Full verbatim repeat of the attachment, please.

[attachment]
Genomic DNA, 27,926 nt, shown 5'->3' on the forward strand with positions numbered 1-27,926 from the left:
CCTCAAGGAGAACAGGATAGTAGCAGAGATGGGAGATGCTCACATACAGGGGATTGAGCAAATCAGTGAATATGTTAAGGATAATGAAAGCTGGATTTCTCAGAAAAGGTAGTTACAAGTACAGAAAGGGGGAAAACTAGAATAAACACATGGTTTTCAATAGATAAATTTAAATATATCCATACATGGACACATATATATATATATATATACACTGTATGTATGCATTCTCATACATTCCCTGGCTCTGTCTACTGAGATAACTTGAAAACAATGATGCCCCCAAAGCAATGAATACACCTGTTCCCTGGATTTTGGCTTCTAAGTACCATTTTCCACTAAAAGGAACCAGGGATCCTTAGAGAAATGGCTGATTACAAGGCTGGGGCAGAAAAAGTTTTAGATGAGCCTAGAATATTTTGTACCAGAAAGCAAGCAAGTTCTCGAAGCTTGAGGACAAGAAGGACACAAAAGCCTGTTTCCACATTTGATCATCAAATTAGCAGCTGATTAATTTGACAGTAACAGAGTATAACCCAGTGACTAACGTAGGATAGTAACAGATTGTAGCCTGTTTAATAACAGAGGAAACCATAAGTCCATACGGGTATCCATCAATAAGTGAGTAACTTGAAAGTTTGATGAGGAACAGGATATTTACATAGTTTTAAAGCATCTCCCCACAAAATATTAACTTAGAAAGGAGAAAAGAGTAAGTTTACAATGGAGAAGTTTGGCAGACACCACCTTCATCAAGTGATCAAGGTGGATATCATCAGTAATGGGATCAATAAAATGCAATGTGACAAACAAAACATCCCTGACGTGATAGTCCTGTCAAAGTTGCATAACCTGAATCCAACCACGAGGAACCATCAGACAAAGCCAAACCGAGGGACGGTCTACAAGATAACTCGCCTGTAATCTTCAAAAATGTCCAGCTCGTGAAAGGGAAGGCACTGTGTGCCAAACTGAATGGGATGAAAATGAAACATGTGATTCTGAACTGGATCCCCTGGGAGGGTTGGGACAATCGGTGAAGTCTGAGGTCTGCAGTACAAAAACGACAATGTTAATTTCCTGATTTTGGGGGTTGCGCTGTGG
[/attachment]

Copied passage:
Genomic DNA, 27,926 nt, shown 5'->3' on the forward strand with positions numbered 1-27,926 from the left:
CCTCAAGGAGAACAGGATAGTAGCAGAGATGGGAGATGCTCACATACAGGGGATTGAGCAAATCAGTGAATATGTTAAGGATAATGAAAGCTGGATTTCTCAGAAAAGGTAGTTACAAGTACAGAAAGGGGGAAAACTAGAATAAACACATGGTTTTCAATAGATAAATTTAAATATATCCATACATGGACACATATATATATATATATATACACTGTATGTATGCATTCTCATACATTCCCTGGCTCTGTCTACTGAGATAACTTGAAAACAATGATGCCCCCAAAGCAATGAATACACCTGTTCCCTGGATTTTGGCTTCTAAGTACCATTTTCCACTAAAAGGAACCAGGGATCCTTAGAGAAATGGCTGATTACAAGGCTGGGGCAGAAAAAGTTTTAGATGAGCCTAGAATATTTTGTACCAGAAAGCAAGCAAGTTCTCGAAGCTTGAGGACAAGAAGGACACAAAAGCCTGTTTCCACATTTGATCATCAAATTAGCAGCTGATTAATTTGACAGTAACAGAGTATAACCCAGTGACTAACGTAGGATAGTAACAGATTGTAGCCTGTTTAATAACAGAGGAAACCATAAGTCCATACGGGTATCCATCAATAAGTGAGTAACTTGAAAGTTTGATGAGGAACAGGATATTTACATAGTTTTAAAGCATCTCCCCACAAAATATTAACTTAGAAAGGAGAAAAGAGTAAGTTTACAATGGAGAAGTTTGGCAGACACCACCTTCATCAAGTGATCAAGGTGGATATCATCAGTAATGGGATCAATAAAATGCAATGTGACAAACAAAACATCCCTGACGTGATAGTCCTGTCAAAGTTGCATAACCTGAATCCAACCACGAGGAACCATCAGACAAAGCCAAACCGAGGGACGGTCTACAAGATAACTCGCCTGTAATCTTCAAAAATGTCCAGCTCGTGAAAGGGAAGGCACTGTGTGCCAAACTGAATGGGATGAAAATGAAACATGTGATTCTGAACTGGATCCCCTGGGAGGGTTGGGACAATCGGTGAAGTCTGAGGTCTGCAGTACAAAAACGACAATGTTAATTTCCTGATTTTGGGGGTTGCGCTGTGG